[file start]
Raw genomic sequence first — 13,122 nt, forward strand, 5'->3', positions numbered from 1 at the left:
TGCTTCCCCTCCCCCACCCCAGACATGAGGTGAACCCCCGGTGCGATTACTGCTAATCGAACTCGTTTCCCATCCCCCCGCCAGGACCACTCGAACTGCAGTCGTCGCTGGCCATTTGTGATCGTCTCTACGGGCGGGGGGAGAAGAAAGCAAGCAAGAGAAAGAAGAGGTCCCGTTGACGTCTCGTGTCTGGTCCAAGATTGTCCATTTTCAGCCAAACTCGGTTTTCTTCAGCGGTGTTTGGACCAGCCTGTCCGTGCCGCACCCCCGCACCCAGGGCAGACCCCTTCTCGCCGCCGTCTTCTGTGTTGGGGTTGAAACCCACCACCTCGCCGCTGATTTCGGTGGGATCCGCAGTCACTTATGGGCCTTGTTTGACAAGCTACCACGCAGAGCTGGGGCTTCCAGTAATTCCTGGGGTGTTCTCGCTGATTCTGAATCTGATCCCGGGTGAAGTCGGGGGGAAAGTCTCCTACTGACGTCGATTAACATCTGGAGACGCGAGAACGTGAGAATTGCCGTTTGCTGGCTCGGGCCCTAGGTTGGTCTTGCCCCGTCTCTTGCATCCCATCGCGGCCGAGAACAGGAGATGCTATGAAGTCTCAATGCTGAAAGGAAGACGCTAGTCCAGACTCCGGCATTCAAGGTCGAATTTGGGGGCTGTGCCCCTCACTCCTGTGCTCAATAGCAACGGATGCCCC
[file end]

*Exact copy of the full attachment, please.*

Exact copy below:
Raw genomic sequence first — 13,122 nt, forward strand, 5'->3', positions numbered from 1 at the left:
TGCTTCCCCTCCCCCACCCCAGACATGAGGTGAACCCCCGGTGCGATTACTGCTAATCGAACTCGTTTCCCATCCCCCCGCCAGGACCACTCGAACTGCAGTCGTCGCTGGCCATTTGTGATCGTCTCTACGGGCGGGGGGAGAAGAAAGCAAGCAAGAGAAAGAAGAGGTCCCGTTGACGTCTCGTGTCTGGTCCAAGATTGTCCATTTTCAGCCAAACTCGGTTTTCTTCAGCGGTGTTTGGACCAGCCTGTCCGTGCCGCACCCCCGCACCCAGGGCAGACCCCTTCTCGCCGCCGTCTTCTGTGTTGGGGTTGAAACCCACCACCTCGCCGCTGATTTCGGTGGGATCCGCAGTCACTTATGGGCCTTGTTTGACAAGCTACCACGCAGAGCTGGGGCTTCCAGTAATTCCTGGGGTGTTCTCGCTGATTCTGAATCTGATCCCGGGTGAAGTCGGGGGGAAAGTCTCCTACTGACGTCGATTAACATCTGGAGACGCGAGAACGTGAGAATTGCCGTTTGCTGGCTCGGGCCCTAGGTTGGTCTTGCCCCGTCTCTTGCATCCCATCGCGGCCGAGAACAGGAGATGCTATGAAGTCTCAATGCTGAAAGGAAGACGCTAGTCCAGACTCCGGCATTCAAGGTCGAATTTGGGGGCTGTGCCCCTCACTCCTGTGCTCAATAGCAACGGATGCCCC